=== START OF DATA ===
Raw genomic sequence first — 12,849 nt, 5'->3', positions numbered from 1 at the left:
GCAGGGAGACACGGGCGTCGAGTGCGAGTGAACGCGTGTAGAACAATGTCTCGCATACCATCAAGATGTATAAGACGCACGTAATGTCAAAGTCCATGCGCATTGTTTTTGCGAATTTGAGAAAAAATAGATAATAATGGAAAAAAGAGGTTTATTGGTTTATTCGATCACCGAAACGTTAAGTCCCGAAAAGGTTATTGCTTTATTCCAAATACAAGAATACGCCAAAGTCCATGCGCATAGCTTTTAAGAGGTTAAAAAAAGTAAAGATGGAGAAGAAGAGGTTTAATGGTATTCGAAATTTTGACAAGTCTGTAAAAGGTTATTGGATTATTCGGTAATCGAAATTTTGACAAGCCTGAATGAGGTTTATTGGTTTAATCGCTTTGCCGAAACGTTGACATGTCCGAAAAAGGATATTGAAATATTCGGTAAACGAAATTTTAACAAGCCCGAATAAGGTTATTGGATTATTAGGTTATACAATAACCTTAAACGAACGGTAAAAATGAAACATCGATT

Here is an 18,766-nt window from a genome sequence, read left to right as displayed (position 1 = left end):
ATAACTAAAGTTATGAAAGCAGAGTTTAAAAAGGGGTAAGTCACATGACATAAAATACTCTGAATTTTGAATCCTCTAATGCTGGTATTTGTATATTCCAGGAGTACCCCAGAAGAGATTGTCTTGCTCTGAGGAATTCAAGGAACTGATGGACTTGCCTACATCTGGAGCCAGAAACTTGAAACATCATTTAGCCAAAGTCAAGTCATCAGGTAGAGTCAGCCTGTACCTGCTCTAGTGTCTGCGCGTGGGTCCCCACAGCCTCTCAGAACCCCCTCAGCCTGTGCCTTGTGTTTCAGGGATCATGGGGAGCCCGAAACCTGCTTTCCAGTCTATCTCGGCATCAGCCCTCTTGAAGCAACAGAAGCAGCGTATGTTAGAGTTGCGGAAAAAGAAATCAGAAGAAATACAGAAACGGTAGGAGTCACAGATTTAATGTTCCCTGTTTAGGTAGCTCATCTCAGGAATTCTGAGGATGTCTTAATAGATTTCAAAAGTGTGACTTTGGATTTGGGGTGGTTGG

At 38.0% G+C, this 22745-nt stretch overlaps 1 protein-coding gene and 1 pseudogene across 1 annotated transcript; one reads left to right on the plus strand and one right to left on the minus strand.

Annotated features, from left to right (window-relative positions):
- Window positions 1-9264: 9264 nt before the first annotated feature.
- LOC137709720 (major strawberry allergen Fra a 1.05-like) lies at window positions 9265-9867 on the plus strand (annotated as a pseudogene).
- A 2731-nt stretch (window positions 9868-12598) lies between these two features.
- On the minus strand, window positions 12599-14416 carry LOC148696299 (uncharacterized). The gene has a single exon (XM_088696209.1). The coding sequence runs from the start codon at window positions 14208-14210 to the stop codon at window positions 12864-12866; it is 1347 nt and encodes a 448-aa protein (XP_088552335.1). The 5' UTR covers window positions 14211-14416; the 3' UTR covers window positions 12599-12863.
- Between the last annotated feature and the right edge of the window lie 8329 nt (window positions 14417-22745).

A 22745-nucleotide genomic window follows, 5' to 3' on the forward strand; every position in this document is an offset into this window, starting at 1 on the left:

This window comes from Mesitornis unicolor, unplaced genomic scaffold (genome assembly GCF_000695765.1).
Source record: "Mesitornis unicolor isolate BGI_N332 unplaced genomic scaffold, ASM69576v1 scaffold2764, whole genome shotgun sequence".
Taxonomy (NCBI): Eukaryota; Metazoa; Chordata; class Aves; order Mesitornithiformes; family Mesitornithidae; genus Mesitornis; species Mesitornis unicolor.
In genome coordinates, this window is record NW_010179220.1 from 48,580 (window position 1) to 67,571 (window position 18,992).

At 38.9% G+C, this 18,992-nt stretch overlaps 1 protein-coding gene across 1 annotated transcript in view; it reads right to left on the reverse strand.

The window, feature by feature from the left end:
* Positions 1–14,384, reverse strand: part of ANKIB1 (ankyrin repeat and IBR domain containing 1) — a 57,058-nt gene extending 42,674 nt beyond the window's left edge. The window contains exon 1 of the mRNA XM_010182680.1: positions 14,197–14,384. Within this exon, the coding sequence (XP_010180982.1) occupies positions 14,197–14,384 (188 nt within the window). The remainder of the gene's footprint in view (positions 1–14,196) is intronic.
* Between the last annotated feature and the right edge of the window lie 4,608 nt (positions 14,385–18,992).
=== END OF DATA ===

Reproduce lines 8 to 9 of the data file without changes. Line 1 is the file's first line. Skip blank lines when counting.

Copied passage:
- LOC137709720 (major strawberry allergen Fra a 1.05-like) lies at window positions 9265-9867 on the plus strand (annotated as a pseudogene).
- A 2731-nt stretch (window positions 9868-12598) lies between these two features.